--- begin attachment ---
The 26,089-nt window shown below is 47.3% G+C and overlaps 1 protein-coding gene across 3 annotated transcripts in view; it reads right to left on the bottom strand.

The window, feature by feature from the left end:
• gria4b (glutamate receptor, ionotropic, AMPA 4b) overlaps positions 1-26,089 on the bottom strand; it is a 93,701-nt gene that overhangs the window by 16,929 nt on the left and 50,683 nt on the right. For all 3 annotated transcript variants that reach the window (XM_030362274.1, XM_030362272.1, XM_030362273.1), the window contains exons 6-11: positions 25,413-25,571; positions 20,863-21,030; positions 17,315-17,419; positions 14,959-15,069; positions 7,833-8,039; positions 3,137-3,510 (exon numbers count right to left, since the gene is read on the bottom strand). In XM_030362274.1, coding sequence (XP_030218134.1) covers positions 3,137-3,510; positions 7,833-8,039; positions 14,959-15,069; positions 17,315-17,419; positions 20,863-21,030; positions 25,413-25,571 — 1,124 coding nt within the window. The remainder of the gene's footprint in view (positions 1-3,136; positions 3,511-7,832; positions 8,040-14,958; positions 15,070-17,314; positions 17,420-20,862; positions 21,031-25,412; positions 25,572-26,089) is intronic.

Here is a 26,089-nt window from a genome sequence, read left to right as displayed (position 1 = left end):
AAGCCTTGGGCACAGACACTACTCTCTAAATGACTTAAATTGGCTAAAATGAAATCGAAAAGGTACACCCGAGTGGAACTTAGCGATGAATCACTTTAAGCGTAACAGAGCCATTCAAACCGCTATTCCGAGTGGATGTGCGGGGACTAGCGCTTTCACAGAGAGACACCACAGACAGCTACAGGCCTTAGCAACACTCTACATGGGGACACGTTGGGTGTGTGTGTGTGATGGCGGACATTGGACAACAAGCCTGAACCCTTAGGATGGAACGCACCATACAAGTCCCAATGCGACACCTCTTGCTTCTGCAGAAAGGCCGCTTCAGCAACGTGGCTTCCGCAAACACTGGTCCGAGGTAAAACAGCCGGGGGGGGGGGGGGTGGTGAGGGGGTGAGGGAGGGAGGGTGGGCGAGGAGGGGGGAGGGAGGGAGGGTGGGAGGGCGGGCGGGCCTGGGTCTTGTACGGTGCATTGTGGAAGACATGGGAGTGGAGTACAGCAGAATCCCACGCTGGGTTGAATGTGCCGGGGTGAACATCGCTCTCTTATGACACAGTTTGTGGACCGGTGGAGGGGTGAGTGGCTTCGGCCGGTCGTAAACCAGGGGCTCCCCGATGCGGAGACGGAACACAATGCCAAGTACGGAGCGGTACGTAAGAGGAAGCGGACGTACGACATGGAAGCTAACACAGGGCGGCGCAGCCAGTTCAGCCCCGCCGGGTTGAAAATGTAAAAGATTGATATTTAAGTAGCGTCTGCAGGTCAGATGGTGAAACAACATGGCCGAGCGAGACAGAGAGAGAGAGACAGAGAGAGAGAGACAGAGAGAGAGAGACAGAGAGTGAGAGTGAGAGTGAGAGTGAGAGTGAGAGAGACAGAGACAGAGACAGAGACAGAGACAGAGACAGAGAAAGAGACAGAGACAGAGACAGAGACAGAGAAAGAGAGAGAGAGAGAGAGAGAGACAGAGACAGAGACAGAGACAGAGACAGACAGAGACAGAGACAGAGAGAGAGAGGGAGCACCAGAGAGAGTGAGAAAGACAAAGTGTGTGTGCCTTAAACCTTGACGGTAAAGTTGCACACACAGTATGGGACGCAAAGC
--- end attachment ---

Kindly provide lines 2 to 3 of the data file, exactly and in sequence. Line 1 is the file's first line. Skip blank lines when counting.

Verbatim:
The window, feature by feature from the left end:
• gria4b (glutamate receptor, ionotropic, AMPA 4b) overlaps positions 1-26,089 on the bottom strand; it is a 93,701-nt gene that overhangs the window by 16,929 nt on the left and 50,683 nt on the right. For all 3 annotated transcript variants that reach the window (XM_030362274.1, XM_030362272.1, XM_030362273.1), the window contains exons 6-11: positions 25,413-25,571; positions 20,863-21,030; positions 17,315-17,419; positions 14,959-15,069; positions 7,833-8,039; positions 3,137-3,510 (exon numbers count right to left, since the gene is read on the bottom strand). In XM_030362274.1, coding sequence (XP_030218134.1) covers positions 3,137-3,510; positions 7,833-8,039; positions 14,959-15,069; positions 17,315-17,419; positions 20,863-21,030; positions 25,413-25,571 — 1,124 coding nt within the window. The remainder of the gene's footprint in view (positions 1-3,136; positions 3,511-7,832; positions 8,040-14,958; positions 15,070-17,314; positions 17,420-20,862; positions 21,031-25,412; positions 25,572-26,089) is intronic.